Банкеръ Weekly



The Bulgarian banking market is getting increasingly stratified - a few outstanding players and... all the rest. Statistical figures provided by the Bulgarian National Bank (BNB) reveal that 63% of all assets of the financial and crediting system are controlled by seven crediting institutions whose assets exceed BGN2BN. They are DSK Bank, BULBANK, United Bulgarian Bank (UBB), Raiffeisenbank (Bulgaria), HVB Bank Biochim, First Investment Bank and Post Bank. The total amount of their assets is BGN22.6BN, whereas the amount of assets of all banks operating in Bulgaria is BGN35.99BN. The seven largest banks manage 55% of all loans launched as well as 62% of all deposits of individuals and companies.
There are several other institutions that are growing fast - EIBANK, Societe Generale EXPRESSBANK, DZI Bank, HEBROSBANK, Central Cooperative Bank and Allianz Bulgaria Bank. The union of Piraeus Eurobank (Bulgaria) and the Bulgarian branch of its owner, the Greek Piraeus Bank, resulted in the creation of a new big crediting institution whose assets amount to BGN1.4BN as of June 30, 2006. In fact, the merger of the two showed how two insignificant players in the Bulgarian financial sector could establish an institution that is a market factor which everybody should take into account from now on. Nevertheless, Piraeus Eurobank (Bulgaria) will hardly manage to catch up with the seven biggest institutions in the country in the next one or two years.
Figures provided by BNB as of June 30 show one more trend.
Measures for restricting lending
which the central bank took in early April 2005 are already showing lasting effect on the market. The total amount of loans launched in the banking system has only grown by 21.1% - from BGN15.6BN in June 2005 to BGN19.81BN as of June 30, 2006. The growth rate varied between 40 and 50% in previous one-year periods. The indicators achieved prove that BNB's intervention was timely and productive. They also disprove the fears of some analysts that the measures would affect negatively the profit reported by the crediting institutions. Just the opposite - the banks' positive financial result amounted to BGN341.97MN as of June 30, 2006, compared to BGN277.48MN a year earlier. We should also take into account that during this period the banks were forced to allocate bigger minimum required reserves as well as higher provisions on consumer loans which became one of their main sources of revenues in the past few years.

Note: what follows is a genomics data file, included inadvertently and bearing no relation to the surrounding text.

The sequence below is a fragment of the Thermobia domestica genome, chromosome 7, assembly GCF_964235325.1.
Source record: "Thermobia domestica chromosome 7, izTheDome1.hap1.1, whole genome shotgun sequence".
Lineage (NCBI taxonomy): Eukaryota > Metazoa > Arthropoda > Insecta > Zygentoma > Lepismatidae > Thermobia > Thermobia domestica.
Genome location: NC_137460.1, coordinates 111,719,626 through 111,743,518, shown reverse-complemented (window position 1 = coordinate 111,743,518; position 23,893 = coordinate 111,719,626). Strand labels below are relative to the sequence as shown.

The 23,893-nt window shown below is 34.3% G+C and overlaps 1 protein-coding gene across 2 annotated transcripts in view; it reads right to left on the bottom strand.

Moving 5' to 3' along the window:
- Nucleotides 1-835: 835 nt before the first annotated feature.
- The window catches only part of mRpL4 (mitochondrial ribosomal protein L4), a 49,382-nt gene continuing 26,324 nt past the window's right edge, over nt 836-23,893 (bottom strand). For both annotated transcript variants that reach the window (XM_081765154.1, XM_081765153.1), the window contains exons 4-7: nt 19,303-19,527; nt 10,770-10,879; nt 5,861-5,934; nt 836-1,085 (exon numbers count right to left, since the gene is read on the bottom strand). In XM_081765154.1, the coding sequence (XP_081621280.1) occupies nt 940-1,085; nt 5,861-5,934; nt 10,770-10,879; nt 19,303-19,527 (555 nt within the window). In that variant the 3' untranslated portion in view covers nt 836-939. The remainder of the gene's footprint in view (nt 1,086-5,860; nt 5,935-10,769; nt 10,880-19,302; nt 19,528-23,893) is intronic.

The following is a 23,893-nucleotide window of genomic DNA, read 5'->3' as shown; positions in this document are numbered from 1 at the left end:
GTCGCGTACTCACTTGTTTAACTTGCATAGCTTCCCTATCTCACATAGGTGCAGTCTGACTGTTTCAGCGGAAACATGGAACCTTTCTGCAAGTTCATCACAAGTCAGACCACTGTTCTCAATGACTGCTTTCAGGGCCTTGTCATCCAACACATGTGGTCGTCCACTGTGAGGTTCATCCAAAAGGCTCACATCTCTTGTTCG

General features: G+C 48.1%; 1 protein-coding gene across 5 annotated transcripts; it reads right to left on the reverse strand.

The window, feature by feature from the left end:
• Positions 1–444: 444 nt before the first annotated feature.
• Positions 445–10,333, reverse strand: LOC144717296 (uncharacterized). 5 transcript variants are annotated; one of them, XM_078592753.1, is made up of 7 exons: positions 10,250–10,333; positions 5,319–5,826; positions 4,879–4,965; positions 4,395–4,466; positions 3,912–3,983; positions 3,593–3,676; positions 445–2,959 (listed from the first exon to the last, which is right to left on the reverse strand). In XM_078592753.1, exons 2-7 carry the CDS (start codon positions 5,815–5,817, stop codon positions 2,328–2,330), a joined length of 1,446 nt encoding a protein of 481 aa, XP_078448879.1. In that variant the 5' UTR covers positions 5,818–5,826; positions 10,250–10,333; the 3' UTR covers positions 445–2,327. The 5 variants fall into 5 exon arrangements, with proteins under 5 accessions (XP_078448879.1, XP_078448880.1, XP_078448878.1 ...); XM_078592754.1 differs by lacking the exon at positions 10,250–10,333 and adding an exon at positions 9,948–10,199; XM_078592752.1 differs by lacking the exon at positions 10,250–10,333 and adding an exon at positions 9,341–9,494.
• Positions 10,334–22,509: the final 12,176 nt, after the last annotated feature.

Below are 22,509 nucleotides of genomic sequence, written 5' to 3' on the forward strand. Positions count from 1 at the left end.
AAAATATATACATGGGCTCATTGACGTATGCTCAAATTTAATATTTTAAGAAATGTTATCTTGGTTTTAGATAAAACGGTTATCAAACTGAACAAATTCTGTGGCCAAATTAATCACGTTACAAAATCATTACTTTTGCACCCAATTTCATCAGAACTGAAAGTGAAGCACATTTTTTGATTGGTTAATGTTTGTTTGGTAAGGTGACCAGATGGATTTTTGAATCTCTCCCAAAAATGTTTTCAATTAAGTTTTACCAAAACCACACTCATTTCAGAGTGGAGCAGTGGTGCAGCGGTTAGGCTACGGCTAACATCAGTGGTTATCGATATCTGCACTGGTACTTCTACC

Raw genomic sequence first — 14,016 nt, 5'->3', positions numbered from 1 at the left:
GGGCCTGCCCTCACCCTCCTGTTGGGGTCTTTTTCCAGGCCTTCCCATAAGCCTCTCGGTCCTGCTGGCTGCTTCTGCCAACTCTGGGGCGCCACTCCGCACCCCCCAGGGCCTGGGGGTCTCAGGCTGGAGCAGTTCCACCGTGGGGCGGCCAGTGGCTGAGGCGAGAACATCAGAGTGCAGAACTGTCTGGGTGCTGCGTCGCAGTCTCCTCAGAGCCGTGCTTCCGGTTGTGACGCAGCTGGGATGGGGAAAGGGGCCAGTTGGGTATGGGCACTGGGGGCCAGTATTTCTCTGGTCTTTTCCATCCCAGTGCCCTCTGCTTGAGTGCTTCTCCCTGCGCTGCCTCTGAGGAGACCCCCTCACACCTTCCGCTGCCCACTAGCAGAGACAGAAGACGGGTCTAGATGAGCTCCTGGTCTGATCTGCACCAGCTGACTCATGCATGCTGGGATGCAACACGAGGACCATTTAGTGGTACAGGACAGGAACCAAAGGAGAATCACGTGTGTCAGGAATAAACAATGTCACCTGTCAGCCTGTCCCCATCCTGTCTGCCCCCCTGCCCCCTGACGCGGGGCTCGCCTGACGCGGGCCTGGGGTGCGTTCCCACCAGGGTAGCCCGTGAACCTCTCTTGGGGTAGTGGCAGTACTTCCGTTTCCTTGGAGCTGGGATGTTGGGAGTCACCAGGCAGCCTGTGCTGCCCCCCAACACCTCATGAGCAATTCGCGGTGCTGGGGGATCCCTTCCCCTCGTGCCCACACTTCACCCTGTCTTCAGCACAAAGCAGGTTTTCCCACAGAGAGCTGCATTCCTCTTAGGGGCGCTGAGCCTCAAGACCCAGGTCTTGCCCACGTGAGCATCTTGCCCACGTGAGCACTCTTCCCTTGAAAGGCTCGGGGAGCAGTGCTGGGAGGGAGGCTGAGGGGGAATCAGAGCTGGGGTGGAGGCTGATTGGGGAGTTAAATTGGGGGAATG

Besides, one of the institutions with the highest profits reported in past periods -
BULBANK, reported much smaller financial results as of June 30
The bank ended the first half of 2006 with a profit amounting to just BGN18.67MN. A year earlier, its profit was BGN53.18MN. However, the reason are not problems in the bank itself but the costs it has to pay for the successful implementation of its pending unification with HVB Bank Biochim and HEBROSBANK. The union will be realized in the middle of 2007, but its actual implementation requires lots of additional resources that are to be invested in the integration of the administrative units, the building of a new single information system and the equalization of the business products of the three banks. It's a fact that BULBANK's maintenance costs amount to BGN96MN as of June 30, 2006, whereas they were BGN38.2MN just one year earlier. That sudden rise that reflects directly on the profit is entirely due to the extra funds BULBANK is paying in order to secure the successful takeover of HVB Bank Biochim and HEBROSBANK.
The restrictive measures of BNB had one more important positive effect on the crediting institutions.
Banks were forced to raise their shareholders' equity
in order to maintain the speed of lending to individuals and companies. Many people might not know that the amount of credits a bank launches is directly dependent on the amount of its shareholders' equity. The larger the equity, the bigger the loans the bank can launch. This is why, because of the measures taken by BNB, almost all banks were forced to give up paying dividends and use their 2005 profits for increasing the shareholders' equities. At the end of June, the total amount of this financial indicator for the banking system is BGN3.81BN, compared to BGN3.03BN a year earlier.
It is an elementary financial truth that the increase of the shareholders' equity automatically results in an increase of the stability of the banking system. So if the measures of BNB are the reason for this to happen, we can conclude that they have had a healthful effect on the Bulgarian financial and crediting system.
In the financial market condition described above, there are six banks that find a place in
the BANKER weekly ranking
of the best crediting institutions in the country. Every quarter since 1998 the newspaper has been reporting the most successful banks on the basis of five indicators - amount of assets, shareholders' equity, profit, return on shareholders' equity, and return on assets. The institutions included among the top ten by all five indicators are placed in the group of the best banks. In June, this group included DSK Bank, UBB, Raiffeisenbank (Bulgaria), HVB Bank Biochim, EIBANK and SG EXPRESSBANK.
Because of the lower profits and the large shareholders' equities, the group does not include some of the biggest crediting institutions in the country such as BULBANK, First Investment Bank and Post Bank. We already explained the reasons why BULBANK fails to find a place among the best - the sharp increase of costs on the coming consolidation with HVB Bank Biochim and HEBROSBANK. As to First Investment Bank and Post Bank, they are very stable crediting institutions but their assets and equities are growing much faster than their profits do, therefore they are not part of the top ten by return on assets and return on shareholders' equity.

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